Captain Gabriel Lorca became the commander of the USS Discovery after a stint captaining the USS Buran, which was destroyed by Klingon forces. When asked to compare Captain Lorca to other captains on the final frontier at San Diego Comic-Con, actor Jason Isaacs said, "I'm not allowed to say that he's probably more f***ed up than any of them" (via TV Line). Some fans might recognize Isaacs from his role as the dastardly Death Eater Lucius Malfoy in the Harry Potter series, but his performance as Lorca is very different. Here, he plays a secretive and charismatic leader with short black hair that's very different from the long, blonde locks he sported in the wizarding world.

Loca's relationship to the so-called "Mirror Universe" adds some fun twists and turns to the story and definitely livens up this prequel series, which focuses on the Klingon War. Isaacs only appeared on "Star Trek: Discovery" during the first season, which is part of the reason why he comes in at number 11 on this list.

10. William Riker

Although he has appeared on many different Star Trek series, including "Voyager," "Enterprise," "Picard," and "Lower Decks," Riker is best remembered for his time as the USS Enterprise's first officer on "The Next Generation." During his original outing, Riker famously had to take over as captain of the Enterprise when Jean-Luc Picard was captured and assimilated by the ultimate big bad, the Borg.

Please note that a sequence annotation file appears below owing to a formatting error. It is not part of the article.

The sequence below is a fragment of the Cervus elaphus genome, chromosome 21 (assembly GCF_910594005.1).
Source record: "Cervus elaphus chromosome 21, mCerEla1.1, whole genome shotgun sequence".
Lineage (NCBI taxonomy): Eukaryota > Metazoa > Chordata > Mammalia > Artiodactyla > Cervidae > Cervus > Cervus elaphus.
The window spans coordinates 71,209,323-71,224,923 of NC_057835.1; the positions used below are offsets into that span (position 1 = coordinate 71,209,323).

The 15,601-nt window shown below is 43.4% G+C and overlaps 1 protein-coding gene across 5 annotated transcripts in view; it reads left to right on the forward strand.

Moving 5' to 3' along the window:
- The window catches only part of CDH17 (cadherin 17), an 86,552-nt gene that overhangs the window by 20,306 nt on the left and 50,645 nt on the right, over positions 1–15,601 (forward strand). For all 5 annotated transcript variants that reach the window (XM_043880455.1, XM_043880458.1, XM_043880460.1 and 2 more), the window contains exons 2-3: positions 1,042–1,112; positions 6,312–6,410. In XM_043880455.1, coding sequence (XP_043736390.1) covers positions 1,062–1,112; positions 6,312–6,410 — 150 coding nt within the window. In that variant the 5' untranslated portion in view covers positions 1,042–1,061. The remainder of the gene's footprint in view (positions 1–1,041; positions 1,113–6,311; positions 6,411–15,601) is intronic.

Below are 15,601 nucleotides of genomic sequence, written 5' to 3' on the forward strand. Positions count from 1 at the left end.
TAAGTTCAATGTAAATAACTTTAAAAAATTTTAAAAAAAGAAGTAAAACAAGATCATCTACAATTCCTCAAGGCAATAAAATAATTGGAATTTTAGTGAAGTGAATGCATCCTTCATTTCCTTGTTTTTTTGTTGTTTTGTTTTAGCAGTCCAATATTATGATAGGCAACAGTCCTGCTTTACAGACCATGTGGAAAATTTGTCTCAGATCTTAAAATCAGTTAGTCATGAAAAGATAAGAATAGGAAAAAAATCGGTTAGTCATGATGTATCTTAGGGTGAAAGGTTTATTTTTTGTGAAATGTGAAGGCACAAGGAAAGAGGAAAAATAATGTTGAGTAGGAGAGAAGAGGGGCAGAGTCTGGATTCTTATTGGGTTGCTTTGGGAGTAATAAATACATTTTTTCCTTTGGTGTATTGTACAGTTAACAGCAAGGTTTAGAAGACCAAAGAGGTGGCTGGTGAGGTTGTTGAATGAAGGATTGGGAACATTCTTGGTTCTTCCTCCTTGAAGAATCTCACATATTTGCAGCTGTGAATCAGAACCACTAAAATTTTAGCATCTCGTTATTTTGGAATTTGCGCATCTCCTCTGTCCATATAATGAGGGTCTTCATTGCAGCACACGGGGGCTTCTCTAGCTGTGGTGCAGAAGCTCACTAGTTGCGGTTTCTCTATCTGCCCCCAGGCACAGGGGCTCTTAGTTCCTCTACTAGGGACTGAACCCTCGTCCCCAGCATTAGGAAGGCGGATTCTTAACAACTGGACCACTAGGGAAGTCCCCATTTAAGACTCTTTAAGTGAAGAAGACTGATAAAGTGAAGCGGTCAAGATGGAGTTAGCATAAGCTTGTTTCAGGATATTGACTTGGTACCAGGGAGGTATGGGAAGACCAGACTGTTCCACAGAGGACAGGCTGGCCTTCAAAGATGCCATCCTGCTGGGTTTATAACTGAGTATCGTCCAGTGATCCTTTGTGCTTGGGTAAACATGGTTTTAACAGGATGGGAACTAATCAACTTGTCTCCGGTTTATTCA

Riker eventually took over a ship of his own, the USS Titan, and was most recently seen as the acting captain of the USS Zheng He on "Picard." Riker is also married to fan-favorite Deanna Troi, the half-human, half-Betazoid who served as the Enterprise's counselor.

Despite his many appearances across the franchise, Riker has never starred in his own spinoff. However, if the success of the Paramount+ series "Picard" tells us anything, it's that fans are always clamoring for more appearances from "The Next Generation" alumni. Bonus points go to actor Jonathan Frakes, who, in addition to playing Riker, also directed many episodes of various Star Trek series and went on to helm "First Contact," one of the best films featuring the cast of "The Next Generation" (he also directed its follow-up, "Star Trek: Insurrection," but that wasn't quite as successful).

9. Johnathan Archer